Business Schools

Leaving School With a New Career


Abby Scott, director of MBA career services at UC-Berkeley, explains why using B-school to switch your job focus may be a good move

As the workforce becomes more accommodating to occupational "fluidity," staying in one career seems like a thing of the past. So potential career switchers taking the MBA route shouldn't balk at veering off the steady path. Instead, experts point out that going to B-school in order to make a transition really works.

Career center professionals, such as Abby Scott, director of MBA career services at the University of California-Berkeley's Haas School of Business, regularly see career switchers in action and are more than willing to discuss suggestions for pulling off a flawless career change (see BusinessWeek.com, 7/6/07, "Real Life Career Changers").

Scott, a former product manager, recently spoke with BusinessWeek project assistant Alina Dizik and offered some quick tips and advice to potential career switchers. Here are edited excerpts of their conversation.

Are many MBA students going back to school in order to make a career switch?

Certainly. During orientation, we always ask, "Who knows exactly what job they want to be doing after graduation?" Only 20% of the hands go up. Then we say, "Raise your hand if you don't know what you want to do and know you don't want to go back to what you were doing." Almost all of the hands in the room go up—that's our informal poll.

Where can students find information about switching careers while in B-school?

The entire B-school experience is about making a career change, so it actually starts from the classroom. From day one they attend courses that they want to make into their career somehow—in addition to also taking the core classes.

What's the first step?

For someone who wants to make a career change, it's imperative to focus on related courses and choose relevant electives that have a project component. For example, a student who's interested in a nonprofit could encourage his team to focus on the organizations that do this type of work. It's also a chance to make contacts in the desired industry.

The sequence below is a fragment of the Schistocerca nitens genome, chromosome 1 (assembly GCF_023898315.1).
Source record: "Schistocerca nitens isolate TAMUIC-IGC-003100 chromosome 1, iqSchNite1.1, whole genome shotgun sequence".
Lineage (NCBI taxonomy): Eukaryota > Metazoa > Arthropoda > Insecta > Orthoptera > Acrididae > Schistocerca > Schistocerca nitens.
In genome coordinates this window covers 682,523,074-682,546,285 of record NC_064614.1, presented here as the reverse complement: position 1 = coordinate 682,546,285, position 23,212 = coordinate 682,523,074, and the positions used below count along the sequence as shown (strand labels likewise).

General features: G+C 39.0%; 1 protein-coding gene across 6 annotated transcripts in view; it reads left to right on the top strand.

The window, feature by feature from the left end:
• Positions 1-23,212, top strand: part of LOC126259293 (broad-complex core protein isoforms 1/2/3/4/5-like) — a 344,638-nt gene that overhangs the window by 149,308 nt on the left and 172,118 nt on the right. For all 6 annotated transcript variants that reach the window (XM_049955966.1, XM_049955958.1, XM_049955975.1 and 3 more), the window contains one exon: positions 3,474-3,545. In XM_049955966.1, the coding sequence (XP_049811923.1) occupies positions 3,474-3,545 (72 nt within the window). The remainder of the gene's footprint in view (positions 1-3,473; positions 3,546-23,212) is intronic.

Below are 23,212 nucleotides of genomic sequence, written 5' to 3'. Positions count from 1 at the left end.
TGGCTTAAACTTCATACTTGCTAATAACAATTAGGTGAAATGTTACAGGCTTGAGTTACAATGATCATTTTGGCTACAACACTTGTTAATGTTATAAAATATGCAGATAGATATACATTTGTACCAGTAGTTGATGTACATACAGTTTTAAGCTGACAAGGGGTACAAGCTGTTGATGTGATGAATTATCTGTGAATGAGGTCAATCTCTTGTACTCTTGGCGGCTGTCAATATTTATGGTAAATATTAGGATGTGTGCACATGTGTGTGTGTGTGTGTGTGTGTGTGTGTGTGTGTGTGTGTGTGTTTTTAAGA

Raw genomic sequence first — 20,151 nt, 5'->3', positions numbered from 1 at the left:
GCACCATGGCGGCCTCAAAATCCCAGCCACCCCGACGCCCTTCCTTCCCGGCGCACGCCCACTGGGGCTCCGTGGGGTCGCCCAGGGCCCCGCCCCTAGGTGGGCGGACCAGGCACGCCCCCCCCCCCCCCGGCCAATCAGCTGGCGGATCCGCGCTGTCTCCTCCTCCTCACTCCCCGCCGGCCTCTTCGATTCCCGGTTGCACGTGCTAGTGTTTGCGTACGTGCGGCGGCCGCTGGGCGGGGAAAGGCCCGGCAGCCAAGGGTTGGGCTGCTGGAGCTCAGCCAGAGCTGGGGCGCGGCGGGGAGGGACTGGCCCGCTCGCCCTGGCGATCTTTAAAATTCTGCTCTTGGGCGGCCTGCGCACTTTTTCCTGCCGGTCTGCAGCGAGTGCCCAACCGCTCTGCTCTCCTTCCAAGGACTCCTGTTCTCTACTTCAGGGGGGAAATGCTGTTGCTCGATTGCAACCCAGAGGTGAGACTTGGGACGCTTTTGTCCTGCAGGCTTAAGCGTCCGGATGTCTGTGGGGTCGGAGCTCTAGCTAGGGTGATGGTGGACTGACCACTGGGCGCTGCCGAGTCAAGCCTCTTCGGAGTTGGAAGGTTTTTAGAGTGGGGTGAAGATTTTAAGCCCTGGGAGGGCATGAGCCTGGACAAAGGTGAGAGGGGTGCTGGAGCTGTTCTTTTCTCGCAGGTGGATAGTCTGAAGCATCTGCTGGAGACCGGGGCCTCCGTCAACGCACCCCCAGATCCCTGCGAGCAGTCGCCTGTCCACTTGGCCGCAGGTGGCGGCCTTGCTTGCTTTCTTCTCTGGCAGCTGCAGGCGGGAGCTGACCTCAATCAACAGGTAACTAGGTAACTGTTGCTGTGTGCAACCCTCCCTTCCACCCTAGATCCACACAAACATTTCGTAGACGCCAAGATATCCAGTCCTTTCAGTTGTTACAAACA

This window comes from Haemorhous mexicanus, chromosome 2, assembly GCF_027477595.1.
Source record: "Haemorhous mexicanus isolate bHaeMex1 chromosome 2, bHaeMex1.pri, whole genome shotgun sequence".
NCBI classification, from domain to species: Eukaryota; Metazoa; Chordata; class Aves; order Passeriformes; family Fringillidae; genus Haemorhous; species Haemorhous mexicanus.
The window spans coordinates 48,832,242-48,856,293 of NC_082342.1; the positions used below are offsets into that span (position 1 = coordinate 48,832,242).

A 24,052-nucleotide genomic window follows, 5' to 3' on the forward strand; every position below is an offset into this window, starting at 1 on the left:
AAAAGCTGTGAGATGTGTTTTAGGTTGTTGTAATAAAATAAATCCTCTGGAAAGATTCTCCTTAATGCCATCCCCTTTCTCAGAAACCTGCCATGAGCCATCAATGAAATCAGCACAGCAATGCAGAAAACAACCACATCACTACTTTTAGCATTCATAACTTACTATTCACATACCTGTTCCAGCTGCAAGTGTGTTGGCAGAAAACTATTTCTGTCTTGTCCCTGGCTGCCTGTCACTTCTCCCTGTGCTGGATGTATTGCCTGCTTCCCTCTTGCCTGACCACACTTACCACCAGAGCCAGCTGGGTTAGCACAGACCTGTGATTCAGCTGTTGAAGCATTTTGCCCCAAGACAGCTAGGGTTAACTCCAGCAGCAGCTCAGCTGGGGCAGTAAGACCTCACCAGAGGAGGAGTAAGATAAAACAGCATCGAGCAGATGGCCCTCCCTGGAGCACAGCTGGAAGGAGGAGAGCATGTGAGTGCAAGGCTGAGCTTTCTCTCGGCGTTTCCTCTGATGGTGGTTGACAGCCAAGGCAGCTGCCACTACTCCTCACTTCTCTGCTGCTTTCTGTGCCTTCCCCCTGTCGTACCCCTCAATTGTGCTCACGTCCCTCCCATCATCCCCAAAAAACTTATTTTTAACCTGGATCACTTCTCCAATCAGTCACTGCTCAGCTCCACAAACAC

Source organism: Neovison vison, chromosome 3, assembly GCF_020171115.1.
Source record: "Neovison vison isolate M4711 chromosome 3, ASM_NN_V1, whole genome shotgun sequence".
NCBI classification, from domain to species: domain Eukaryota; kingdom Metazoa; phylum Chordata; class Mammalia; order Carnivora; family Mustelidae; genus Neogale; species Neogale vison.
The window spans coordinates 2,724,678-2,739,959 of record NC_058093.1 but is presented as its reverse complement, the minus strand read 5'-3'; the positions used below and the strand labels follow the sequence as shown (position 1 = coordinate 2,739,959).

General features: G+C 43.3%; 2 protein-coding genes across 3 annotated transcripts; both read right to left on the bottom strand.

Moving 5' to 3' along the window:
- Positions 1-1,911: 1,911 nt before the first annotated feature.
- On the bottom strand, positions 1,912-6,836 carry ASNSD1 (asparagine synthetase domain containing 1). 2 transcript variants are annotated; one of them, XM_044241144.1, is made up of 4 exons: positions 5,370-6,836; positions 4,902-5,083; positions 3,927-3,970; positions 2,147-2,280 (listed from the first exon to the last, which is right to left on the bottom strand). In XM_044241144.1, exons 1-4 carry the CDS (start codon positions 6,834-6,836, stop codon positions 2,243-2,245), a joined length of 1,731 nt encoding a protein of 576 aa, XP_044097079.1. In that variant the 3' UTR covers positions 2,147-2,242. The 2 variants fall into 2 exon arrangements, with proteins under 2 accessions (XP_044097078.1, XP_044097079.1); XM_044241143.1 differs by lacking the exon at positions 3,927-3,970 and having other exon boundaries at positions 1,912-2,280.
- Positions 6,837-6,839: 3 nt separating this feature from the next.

When is the earliest a student should turn to the career center for help?

These days our career advisers are even seeing students in the summer before their first year. Most know they want to get out of what they've been doing, but aren't sure what they actually want to do, so we'll talk to them in the summer to help them get started.

What kind of advice do you give students who are just starting to explore career options?

First, evaluate and see where your original career can be rewarded in the marketplace. Then we encourage exploration of those target careers and students can read more about them and talk to people that work in those industries. All of our students take the CareerLeader self-assessment—an instrument designed to help students. It's a pretty comprehensive tool and specifically tailored for MBAs. The temptation is just to interview with contacts, but that's one of the last steps.

Besides classes, how else can students get involved with making a career switch?

First-years are invited to attend sessions by former interns who have spent the summer working. One day they can learn about consulting and another day they can learn about a business development internship. Also, they can listen to industry panels and start to explore by asking questions—it's a combination of all these things. They should get the basic information from an industry perspective and then choose specific companies—to attend their corporate presentations late in the school year.

When should students have a specific direction to their new career?